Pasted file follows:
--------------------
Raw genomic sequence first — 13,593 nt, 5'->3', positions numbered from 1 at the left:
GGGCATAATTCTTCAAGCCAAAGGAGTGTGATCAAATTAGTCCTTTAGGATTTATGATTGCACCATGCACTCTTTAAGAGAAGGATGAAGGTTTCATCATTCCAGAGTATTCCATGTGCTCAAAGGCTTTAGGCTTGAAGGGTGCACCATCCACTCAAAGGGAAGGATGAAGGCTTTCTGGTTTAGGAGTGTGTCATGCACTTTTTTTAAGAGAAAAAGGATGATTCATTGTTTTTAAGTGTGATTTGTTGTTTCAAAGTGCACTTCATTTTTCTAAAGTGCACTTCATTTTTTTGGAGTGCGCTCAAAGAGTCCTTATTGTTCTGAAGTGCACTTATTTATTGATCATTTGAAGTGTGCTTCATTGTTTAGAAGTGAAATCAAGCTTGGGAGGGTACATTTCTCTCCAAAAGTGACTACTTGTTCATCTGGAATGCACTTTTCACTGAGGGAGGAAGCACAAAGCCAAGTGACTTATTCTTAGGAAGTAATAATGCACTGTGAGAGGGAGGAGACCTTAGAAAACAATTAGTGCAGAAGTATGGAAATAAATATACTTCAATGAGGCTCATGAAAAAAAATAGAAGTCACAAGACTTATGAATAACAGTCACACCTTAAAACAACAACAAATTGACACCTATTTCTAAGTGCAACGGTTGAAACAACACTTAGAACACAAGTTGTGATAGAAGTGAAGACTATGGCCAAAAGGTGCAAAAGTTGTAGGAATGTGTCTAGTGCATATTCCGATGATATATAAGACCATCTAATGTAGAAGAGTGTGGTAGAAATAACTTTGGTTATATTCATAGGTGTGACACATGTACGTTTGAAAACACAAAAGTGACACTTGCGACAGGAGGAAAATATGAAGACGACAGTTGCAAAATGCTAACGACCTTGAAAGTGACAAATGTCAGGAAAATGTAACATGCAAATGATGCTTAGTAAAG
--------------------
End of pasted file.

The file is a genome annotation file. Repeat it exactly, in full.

Raw genomic sequence first — 13,593 nt, 5'->3', positions numbered from 1 at the left:
GGGCATAATTCTTCAAGCCAAAGGAGTGTGATCAAATTAGTCCTTTAGGATTTATGATTGCACCATGCACTCTTTAAGAGAAGGATGAAGGTTTCATCATTCCAGAGTATTCCATGTGCTCAAAGGCTTTAGGCTTGAAGGGTGCACCATCCACTCAAAGGGAAGGATGAAGGCTTTCTGGTTTAGGAGTGTGTCATGCACTTTTTTTAAGAGAAAAAGGATGATTCATTGTTTTTAAGTGTGATTTGTTGTTTCAAAGTGCACTTCATTTTTCTAAAGTGCACTTCATTTTTTTGGAGTGCGCTCAAAGAGTCCTTATTGTTCTGAAGTGCACTTATTTATTGATCATTTGAAGTGTGCTTCATTGTTTAGAAGTGAAATCAAGCTTGGGAGGGTACATTTCTCTCCAAAAGTGACTACTTGTTCATCTGGAATGCACTTTTCACTGAGGGAGGAAGCACAAAGCCAAGTGACTTATTCTTAGGAAGTAATAATGCACTGTGAGAGGGAGGAGACCTTAGAAAACAATTAGTGCAGAAGTATGGAAATAAATATACTTCAATGAGGCTCATGAAAAAAAATAGAAGTCACAAGACTTATGAATAACAGTCACACCTTAAAACAACAACAAATTGACACCTATTTCTAAGTGCAACGGTTGAAACAACACTTAGAACACAAGTTGTGATAGAAGTGAAGACTATGGCCAAAAGGTGCAAAAGTTGTAGGAATGTGTCTAGTGCATATTCCGATGATATATAAGACCATCTAATGTAGAAGAGTGTGGTAGAAATAACTTTGGTTATATTCATAGGTGTGACACATGTACGTTTGAAAACACAAAAGTGACACTTGCGACAGGAGGAAAATATGAAGACGACAGTTGCAAAATGCTAACGACCTTGAAAGTGACAAATGTCAGGAAAATGTAACATGCAAATGATGCTTAGTAAAG